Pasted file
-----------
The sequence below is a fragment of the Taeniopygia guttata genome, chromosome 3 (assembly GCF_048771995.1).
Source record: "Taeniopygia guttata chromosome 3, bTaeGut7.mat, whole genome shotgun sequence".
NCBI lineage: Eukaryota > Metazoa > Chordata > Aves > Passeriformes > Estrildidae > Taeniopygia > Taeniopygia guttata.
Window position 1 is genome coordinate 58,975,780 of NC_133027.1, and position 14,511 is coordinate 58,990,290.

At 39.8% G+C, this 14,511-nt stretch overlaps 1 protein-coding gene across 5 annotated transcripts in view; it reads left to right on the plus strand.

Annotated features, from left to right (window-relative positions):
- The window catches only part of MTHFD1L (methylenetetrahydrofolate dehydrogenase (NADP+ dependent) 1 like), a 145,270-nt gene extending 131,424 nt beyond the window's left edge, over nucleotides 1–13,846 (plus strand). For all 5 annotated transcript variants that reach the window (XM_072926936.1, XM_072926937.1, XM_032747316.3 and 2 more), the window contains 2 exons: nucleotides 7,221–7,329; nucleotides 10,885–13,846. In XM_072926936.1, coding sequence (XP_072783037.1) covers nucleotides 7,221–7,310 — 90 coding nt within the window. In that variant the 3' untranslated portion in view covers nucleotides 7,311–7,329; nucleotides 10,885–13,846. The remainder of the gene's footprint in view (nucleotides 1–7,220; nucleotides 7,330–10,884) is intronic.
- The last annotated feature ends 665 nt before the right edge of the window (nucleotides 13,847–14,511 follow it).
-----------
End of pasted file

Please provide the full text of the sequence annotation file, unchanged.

The sequence below is a fragment of the Taeniopygia guttata genome, chromosome 3 (assembly GCF_048771995.1).
Source record: "Taeniopygia guttata chromosome 3, bTaeGut7.mat, whole genome shotgun sequence".
NCBI lineage: Eukaryota > Metazoa > Chordata > Aves > Passeriformes > Estrildidae > Taeniopygia > Taeniopygia guttata.
Window position 1 is genome coordinate 58,975,780 of NC_133027.1, and position 14,511 is coordinate 58,990,290.

At 39.8% G+C, this 14,511-nt stretch overlaps 1 protein-coding gene across 5 annotated transcripts in view; it reads left to right on the plus strand.

Annotated features, from left to right (window-relative positions):
- The window catches only part of MTHFD1L (methylenetetrahydrofolate dehydrogenase (NADP+ dependent) 1 like), a 145,270-nt gene extending 131,424 nt beyond the window's left edge, over nucleotides 1–13,846 (plus strand). For all 5 annotated transcript variants that reach the window (XM_072926936.1, XM_072926937.1, XM_032747316.3 and 2 more), the window contains 2 exons: nucleotides 7,221–7,329; nucleotides 10,885–13,846. In XM_072926936.1, coding sequence (XP_072783037.1) covers nucleotides 7,221–7,310 — 90 coding nt within the window. In that variant the 3' untranslated portion in view covers nucleotides 7,311–7,329; nucleotides 10,885–13,846. The remainder of the gene's footprint in view (nucleotides 1–7,220; nucleotides 7,330–10,884) is intronic.
- The last annotated feature ends 665 nt before the right edge of the window (nucleotides 13,847–14,511 follow it).